# Mark and Toys

See the original problem on HackerRank.

## Solutions

Since we need to maximize the number of toys, we can sort the array in incresing order of price and pick them as long as the budget is available.

A solution in C++:

  1 2 3 4 5 6 7 8 9 10 11 12 13 14 15 16 17 18 19 20 21 22 23  #include #include #include #include using namespace std; int main() { int n, k; cin >> n >> k; vector prices(n); copy_n(istream_iterator(cin), n, begin(prices)); sort(begin(prices), end(prices)); auto toys = 0, cost=0; for (auto i=0u; i

 1 2 3 4 5 6 7 8 9  import Data.List (sort) keepWhileSumBelow k = foldl (\l x -> if sum (x:l) < k then x:l else l) [] maximumToys prices k = length $keepWhileSumBelow k$ sort prices main = do contents <- getContents let (_:k:prices) = map read $words contents print$ maximumToys prices k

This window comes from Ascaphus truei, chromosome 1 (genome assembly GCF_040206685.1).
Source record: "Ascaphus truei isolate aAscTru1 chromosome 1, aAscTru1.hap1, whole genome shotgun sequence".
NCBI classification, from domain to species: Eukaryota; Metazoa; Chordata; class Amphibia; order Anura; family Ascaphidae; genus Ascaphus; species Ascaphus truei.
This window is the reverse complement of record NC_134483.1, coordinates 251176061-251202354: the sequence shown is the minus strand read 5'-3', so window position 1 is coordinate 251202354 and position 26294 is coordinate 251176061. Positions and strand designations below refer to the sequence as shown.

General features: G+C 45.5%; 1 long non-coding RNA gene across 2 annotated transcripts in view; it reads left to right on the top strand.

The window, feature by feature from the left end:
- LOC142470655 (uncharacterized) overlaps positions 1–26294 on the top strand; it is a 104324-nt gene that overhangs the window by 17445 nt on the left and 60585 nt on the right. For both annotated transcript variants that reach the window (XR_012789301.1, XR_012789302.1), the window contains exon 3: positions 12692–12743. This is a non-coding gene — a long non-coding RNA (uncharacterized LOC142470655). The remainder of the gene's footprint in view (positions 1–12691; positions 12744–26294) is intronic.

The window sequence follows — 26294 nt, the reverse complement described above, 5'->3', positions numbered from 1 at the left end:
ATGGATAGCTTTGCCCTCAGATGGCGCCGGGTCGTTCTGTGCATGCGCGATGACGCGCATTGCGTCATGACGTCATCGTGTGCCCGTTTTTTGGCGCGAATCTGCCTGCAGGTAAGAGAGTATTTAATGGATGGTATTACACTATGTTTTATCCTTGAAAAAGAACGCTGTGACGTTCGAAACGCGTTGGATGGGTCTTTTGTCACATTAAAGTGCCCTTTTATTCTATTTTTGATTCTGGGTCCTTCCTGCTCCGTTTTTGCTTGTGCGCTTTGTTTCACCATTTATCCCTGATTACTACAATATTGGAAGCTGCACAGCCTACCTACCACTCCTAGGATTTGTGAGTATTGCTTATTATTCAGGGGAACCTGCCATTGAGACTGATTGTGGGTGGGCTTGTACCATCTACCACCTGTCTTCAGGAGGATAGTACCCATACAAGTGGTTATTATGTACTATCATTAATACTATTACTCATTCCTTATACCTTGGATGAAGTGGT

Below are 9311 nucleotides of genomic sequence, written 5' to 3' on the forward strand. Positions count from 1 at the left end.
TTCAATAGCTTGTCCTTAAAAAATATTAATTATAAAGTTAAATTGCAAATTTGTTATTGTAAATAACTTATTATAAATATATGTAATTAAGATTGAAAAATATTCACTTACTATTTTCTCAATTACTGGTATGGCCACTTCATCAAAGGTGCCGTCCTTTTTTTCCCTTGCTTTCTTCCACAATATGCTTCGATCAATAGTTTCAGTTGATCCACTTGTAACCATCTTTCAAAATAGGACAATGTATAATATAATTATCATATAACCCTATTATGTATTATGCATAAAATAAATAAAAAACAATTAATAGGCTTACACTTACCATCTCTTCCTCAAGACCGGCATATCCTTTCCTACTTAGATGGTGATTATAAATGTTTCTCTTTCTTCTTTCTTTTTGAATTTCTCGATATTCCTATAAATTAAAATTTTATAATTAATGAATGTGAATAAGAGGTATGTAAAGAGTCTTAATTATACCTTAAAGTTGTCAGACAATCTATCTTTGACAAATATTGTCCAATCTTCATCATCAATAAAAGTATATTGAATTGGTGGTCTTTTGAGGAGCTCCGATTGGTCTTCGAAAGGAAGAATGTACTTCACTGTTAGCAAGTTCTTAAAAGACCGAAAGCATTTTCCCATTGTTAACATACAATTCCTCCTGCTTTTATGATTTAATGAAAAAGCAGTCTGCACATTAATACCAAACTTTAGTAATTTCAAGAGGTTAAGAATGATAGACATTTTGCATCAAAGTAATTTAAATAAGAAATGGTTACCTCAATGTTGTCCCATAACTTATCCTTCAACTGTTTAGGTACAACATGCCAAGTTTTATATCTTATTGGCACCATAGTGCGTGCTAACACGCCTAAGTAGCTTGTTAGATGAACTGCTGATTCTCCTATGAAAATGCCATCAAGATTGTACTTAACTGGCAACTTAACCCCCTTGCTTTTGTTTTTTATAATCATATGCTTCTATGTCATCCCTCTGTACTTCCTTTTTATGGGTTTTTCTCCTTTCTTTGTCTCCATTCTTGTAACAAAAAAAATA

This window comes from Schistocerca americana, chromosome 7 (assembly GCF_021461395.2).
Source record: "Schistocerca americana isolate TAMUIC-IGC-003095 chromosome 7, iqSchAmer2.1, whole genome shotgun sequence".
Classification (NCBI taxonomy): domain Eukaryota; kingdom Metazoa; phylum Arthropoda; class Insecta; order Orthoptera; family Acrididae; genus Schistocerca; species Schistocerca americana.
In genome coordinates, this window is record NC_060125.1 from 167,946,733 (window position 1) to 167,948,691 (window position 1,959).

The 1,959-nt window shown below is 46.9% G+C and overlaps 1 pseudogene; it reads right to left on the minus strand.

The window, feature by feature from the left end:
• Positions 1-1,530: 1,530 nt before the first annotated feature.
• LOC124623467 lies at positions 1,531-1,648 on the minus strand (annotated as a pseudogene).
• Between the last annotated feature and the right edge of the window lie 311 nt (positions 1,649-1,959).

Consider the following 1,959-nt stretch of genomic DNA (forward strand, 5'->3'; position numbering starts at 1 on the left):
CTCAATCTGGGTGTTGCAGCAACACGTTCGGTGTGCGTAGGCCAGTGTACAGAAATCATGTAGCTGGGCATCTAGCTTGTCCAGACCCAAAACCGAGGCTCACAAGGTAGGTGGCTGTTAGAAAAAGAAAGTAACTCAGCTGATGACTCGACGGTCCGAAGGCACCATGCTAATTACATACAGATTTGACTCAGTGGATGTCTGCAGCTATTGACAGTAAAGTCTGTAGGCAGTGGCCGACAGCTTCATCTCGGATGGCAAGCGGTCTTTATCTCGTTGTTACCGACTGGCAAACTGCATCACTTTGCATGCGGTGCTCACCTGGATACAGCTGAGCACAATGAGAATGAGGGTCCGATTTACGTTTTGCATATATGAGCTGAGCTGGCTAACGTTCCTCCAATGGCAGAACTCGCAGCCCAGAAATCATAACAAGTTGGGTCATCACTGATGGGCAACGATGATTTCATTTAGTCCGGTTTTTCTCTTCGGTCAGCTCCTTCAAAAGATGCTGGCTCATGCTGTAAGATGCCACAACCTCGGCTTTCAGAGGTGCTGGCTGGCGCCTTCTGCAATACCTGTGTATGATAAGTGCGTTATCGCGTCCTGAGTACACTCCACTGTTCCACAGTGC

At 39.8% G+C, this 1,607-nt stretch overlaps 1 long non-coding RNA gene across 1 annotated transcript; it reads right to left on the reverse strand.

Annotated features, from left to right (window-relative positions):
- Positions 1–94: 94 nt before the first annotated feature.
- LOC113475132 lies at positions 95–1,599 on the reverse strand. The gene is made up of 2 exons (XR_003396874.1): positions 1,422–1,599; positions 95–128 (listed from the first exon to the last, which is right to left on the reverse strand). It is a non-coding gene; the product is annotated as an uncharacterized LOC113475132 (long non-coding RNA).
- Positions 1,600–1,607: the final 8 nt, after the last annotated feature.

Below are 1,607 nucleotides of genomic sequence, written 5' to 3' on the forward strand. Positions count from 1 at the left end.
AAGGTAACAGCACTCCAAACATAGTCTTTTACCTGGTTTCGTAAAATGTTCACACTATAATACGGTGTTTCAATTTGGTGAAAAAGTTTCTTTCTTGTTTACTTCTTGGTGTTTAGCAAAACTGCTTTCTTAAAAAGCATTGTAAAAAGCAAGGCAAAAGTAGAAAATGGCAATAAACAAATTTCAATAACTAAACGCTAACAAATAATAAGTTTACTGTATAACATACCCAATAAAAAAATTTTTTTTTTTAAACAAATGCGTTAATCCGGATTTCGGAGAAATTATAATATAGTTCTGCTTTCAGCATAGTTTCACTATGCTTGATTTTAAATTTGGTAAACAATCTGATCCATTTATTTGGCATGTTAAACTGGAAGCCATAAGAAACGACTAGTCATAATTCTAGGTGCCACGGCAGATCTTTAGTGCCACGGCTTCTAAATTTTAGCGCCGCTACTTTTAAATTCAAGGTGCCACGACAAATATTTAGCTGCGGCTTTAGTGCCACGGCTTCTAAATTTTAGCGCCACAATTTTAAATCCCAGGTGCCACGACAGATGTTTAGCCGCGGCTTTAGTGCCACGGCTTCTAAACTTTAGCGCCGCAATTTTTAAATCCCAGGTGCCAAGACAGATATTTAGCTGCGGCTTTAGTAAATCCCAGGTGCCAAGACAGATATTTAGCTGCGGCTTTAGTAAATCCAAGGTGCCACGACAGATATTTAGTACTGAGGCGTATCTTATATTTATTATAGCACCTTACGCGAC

1 2 3 4 5 6 7 8 9 10 11 12 13 14 15 16 17 18 19 20 21 22 23 24 25 26 27 28 29 30 31 32 33 34 35  #include #include #include using namespace std; int main() { int n, k; cin >> n >> k; vector prices; for (int i = 0; i < n; i++) { int price_item; cin >> price_item; auto sum = accumulate(begin(prices), end(prices), 0); if (sum + price_item <= k) { prices.push_back(price_item); push_heap(begin(prices), end(prices)); } else if (sum) { pop_heap(begin(prices), end(prices)); auto last = prices.rbegin(); *last = min(*last, price_item); push_heap(begin(prices), end(prices)); } } cout << prices.size() << "\n"; }